Alien Eye in the Sky 21st April 2017

April 21, 2017 | Javvad Malik
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1. How the NSA infiltrated a Middle East banking network

The Shadow Brokers leak has brought to light many things, some of which would have been better left in the dark. But it has also highlighted some interesting activities. For example, some clues came to light on how the NSA broke into the SWIFT service of a Middle Eastern bank network.

2. IoT Botnet rivalry

I grew up with epic rivalries, like the bloods and the cribs, the East vs West side hip hop battles, the Rockers vs the Hart Foundation.

And now we have Mirai vs Hajime.

True, it kind of lacks that visual punch, but from a technical perspective it's pretty much the same thing.

There’s also the possibility that the Hajime worm could be the work of a frustrated white hat who has taken matters into their own hands. It wouldn’t be the first time such a thing has happened. Back in 2001, the year DMX sold 439,000 copies of the album The Great Depression, the “good” code green worm went around patching systems that were vulnerable to the code red worm.

3. Get your ransomware source code

Ransomware has been an increasingly-favoured technique by cyber criminals in recent times. Various business models are in use, from direct use to ransomware as a service (RaaS).

CradleCore deviates from the RaaS model and allows the customer to customise the malicious source code as they wish. This could lead to an increase in CradleCore variants.

4. Vendors pose a security risk says SWIFT

Following a leak of SWIFT documents, the global bank messaging system has advised clients to place close attention to security.

Third parties are increasingly part of the fabric of all enterprises. This can include using a cloud provider to host apps or entire infrastructure, or an outsourced HR function, or a hiring a specialist firm to prepare financial statements.

So while it’s not possible to avoid third parties, many fundamental security practises can help mitigate the risks. Examples of such would include:

  1. Knowing your assets – by understanding your assets, particularly critical ones, it can be easier to determine effectively what systems third parties should have access to and restricting access to those.
  2. Monitoring controls – having in place effective monitoring to determine whether third parties are only accessing systems they should and in an appropriate manner. Behavioural monitoring can help in this regard by highlighting where activity falls outside of normal parameters.
  3. Segregation – by segregating networks and assets, one can contain any breaches to one specific area.
  4. Assurance – proactively seeking out regular assurance that the security controls implemented are working as intended is advantageous.

5. BankBot Malware

It's a constant struggle for defenders when it comes to vetting apps on stores. On one hand automated scanners speed up the process, but once the process is understood, attackers can adapt their attacks to bypass controls.

6. Rise in healthcare breaches

1.5m records lost in March health care industry data breaches represents a rather unsettling trend. While it’s not pleasant to see personal data compromised at any time, healthcare often holds details of people at their most vulnerable time. No good can come from criminals having access to such data.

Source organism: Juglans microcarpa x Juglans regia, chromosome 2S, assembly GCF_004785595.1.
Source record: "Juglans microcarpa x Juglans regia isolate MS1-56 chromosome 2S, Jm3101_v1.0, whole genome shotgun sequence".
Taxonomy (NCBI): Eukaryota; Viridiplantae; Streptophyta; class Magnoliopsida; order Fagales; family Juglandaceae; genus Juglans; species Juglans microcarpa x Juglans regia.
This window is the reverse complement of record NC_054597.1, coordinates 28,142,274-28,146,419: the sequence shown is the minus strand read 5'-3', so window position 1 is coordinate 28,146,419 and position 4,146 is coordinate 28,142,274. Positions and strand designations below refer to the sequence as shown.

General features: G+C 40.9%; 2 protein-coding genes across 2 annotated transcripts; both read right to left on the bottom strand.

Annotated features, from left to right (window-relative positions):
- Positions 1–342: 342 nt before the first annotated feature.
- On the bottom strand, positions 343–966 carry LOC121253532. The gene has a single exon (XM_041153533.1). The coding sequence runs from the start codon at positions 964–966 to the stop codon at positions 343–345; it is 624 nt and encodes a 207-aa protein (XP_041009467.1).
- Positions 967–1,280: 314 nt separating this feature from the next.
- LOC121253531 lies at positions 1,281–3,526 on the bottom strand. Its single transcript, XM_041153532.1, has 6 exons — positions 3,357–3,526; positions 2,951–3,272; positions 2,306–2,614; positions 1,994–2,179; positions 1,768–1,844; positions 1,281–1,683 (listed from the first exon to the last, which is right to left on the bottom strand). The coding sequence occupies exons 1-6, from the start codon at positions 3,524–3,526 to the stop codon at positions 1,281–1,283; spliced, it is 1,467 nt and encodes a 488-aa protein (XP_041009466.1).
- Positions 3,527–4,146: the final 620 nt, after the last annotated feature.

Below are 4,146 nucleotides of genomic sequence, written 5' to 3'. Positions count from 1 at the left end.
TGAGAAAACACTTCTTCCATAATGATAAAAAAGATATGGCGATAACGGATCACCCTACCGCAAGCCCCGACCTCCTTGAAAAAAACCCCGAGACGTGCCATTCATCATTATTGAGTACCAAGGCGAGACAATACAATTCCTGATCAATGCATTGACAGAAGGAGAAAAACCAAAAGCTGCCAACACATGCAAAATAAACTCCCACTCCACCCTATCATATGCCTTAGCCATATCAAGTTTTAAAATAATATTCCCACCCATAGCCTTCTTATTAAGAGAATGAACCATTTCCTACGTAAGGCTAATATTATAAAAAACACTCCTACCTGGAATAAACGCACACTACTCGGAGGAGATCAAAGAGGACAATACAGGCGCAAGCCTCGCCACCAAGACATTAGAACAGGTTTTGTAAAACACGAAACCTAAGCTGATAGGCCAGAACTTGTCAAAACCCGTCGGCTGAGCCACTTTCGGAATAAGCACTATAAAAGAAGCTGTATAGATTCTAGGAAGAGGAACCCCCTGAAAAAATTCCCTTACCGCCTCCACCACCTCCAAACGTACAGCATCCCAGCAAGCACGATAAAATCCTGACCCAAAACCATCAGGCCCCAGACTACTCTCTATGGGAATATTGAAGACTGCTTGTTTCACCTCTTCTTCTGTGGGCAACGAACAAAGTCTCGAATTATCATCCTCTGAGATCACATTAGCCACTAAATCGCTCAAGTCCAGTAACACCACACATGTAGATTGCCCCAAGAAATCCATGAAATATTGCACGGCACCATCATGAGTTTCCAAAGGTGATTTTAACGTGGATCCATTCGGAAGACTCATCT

Is healthcare the newest cyber-puppy that every miscreant wants to kick?

After all, several healthcare facillities have been targeted by ransomware over the last year. One would hope its a wakeup call to healthcare to start investing in more robust and appropriate security controls.

7. Security risks of the citizen developer

Just like Digital SLR's have enabled anyone willing to put down a couple of hundred bucks on a camera the ability to tout themselves as a wedding or fashion photographer; the commoditisation of software development tools has brought development capabilities to the keyboards of anyone.

This isn't quite a new problem, Sarbanes Oxley (SOX) called out the issues with end user computing and mandated controls. However, these controls were primarily focused around in-house excel spreadsheets that traders were fond of building into frankenstein-esque applications with no controls.

So, it's not the challenge that is necessarily new, it's the sheer scale of it.

8. Intercontinental Hotels Credit Card Breach

The hotel industry collects a lot of data on people. Their travel patterns, their preferences, their locations, even what paper they like to read with their morning breakfast.

While everyone is pointing to the credit card breach, how long before someone start correlating the data from a hotel breach with, say, data from Ashley Madison?

9. Medium finds

As more bloggers turn to Medium as a blogging platform, there are some gems to be found. These two caught our eye as great reads.

10. Stop saying cyberattack!

The Associated Press (AP) Stylebook is the go-to publication for journalists, PR, corporate marketers, or any other writers.

One of the interesting points in latest updates was that the term cyber attack was deemed overused and that the term should be reserved for significant issues rather than minor incidents.

Javvad Malik

About the Author: Javvad Malik
The man, the myth, the blogger; Javvad Malik is a London-based IT Security professional. Better known as an active blogger, event speaker and industry commentator who is possibly best known as one of the industry’s most prolific video bloggers with his signature fresh and light-hearted perspective on security. Prior to joining AlienVault, Javvad was a senior analyst with 451 Research providing technology vendors, investors and end users with strategic advisory services, including competitive research and go-to-market positioning.
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TAGS: infosec, news

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